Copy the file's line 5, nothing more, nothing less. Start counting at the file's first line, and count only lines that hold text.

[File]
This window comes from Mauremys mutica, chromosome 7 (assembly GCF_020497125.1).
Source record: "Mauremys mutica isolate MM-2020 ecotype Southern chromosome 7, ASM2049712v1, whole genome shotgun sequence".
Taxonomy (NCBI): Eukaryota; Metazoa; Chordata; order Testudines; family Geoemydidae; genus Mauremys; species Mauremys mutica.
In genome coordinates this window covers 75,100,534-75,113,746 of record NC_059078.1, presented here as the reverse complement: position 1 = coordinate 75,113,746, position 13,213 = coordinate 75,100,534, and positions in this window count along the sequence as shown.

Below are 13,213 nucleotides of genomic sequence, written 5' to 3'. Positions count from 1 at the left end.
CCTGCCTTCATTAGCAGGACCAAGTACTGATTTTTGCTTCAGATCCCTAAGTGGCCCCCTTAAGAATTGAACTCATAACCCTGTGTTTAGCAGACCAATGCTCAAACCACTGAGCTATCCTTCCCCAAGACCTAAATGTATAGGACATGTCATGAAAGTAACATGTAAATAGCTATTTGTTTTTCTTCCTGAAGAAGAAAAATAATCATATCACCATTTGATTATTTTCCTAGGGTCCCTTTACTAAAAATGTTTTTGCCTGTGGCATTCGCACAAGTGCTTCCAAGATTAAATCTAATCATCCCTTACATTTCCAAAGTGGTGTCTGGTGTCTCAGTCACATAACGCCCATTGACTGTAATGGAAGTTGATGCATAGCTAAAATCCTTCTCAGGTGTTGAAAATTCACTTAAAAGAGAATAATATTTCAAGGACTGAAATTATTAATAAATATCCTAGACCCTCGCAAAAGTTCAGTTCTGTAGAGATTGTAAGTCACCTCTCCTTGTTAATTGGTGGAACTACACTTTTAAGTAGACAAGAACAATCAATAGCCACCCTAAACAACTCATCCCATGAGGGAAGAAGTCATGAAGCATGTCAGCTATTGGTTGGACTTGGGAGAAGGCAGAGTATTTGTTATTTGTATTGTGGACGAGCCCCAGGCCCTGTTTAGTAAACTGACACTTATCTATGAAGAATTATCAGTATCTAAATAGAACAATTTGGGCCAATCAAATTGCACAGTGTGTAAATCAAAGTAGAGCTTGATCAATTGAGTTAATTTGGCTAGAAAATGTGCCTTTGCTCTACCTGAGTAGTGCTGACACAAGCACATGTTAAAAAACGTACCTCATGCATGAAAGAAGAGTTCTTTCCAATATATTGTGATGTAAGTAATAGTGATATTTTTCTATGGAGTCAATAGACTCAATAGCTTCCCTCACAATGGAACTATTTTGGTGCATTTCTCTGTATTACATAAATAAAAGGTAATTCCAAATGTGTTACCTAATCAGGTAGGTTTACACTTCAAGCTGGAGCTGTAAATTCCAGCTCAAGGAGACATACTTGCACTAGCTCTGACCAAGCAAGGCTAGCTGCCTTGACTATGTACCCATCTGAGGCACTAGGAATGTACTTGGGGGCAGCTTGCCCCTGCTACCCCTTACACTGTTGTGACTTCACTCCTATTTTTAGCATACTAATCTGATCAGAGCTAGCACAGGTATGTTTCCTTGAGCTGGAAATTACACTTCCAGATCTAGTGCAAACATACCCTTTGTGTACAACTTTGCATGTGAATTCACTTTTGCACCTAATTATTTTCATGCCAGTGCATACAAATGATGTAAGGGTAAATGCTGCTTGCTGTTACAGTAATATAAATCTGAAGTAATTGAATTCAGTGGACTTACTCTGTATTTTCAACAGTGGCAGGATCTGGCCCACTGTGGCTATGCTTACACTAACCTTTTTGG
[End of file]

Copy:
Below are 13,213 nucleotides of genomic sequence, written 5' to 3'. Positions count from 1 at the left end.